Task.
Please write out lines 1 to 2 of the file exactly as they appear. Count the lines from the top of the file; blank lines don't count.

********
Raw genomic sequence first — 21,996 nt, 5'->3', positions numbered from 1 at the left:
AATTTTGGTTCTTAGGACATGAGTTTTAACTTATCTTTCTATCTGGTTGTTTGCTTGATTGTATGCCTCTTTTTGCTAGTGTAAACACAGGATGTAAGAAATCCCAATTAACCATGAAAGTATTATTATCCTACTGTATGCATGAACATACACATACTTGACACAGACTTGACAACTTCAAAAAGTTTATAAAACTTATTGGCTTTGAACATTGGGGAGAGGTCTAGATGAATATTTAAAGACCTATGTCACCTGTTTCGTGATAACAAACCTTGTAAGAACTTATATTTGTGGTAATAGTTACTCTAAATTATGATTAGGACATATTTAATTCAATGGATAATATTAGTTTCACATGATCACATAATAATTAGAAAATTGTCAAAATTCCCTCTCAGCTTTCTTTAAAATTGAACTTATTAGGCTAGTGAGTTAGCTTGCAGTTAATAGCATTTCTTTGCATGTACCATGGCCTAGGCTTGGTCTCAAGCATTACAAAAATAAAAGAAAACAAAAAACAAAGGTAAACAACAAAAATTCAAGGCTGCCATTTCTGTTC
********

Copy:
Raw genomic sequence first — 21,996 nt, 5'->3', positions numbered from 1 at the left:
AATTTTGGTTCTTAGGACATGAGTTTTAACTTATCTTTCTATCTGGTTGTTTGCTTGATTGTATGCCTCTTTTTGCTAGTGTAAACACAGGATGTAAGAAATCCCAATTAACCATGAAAGTATTATTATCCTACTGTATGCATGAACATACACATACTTGACACAGACTTGACAACTTCAAAAAGTTTATAAAACTTATTGGCTTTGAACATTGGGGAGAGGTCTAGATGAATATTTAAAGACCTATGTCACCTGTTTCGTGATAACAAACCTTGTAAGAACTTATATTTGTGGTAATAGTTACTCTAAATTATGATTAGGACATATTTAATTCAATGGATAATATTAGTTTCACATGATCACATAATAATTAGAAAATTGTCAAAATTCCCTCTCAGCTTTCTTTAAAATTGAACTTATTAGGCTAGTGAGTTAGCTTGCAGTTAATAGCATTTCTTTGCATGTACCATGGCCTAGGCTTGGTCTCAAGCATTACAAAAATAAAAGAAAACAAAAAACAAAGGTAAACAACAAAAATTCAAGGCTGCCATTTCTGTTC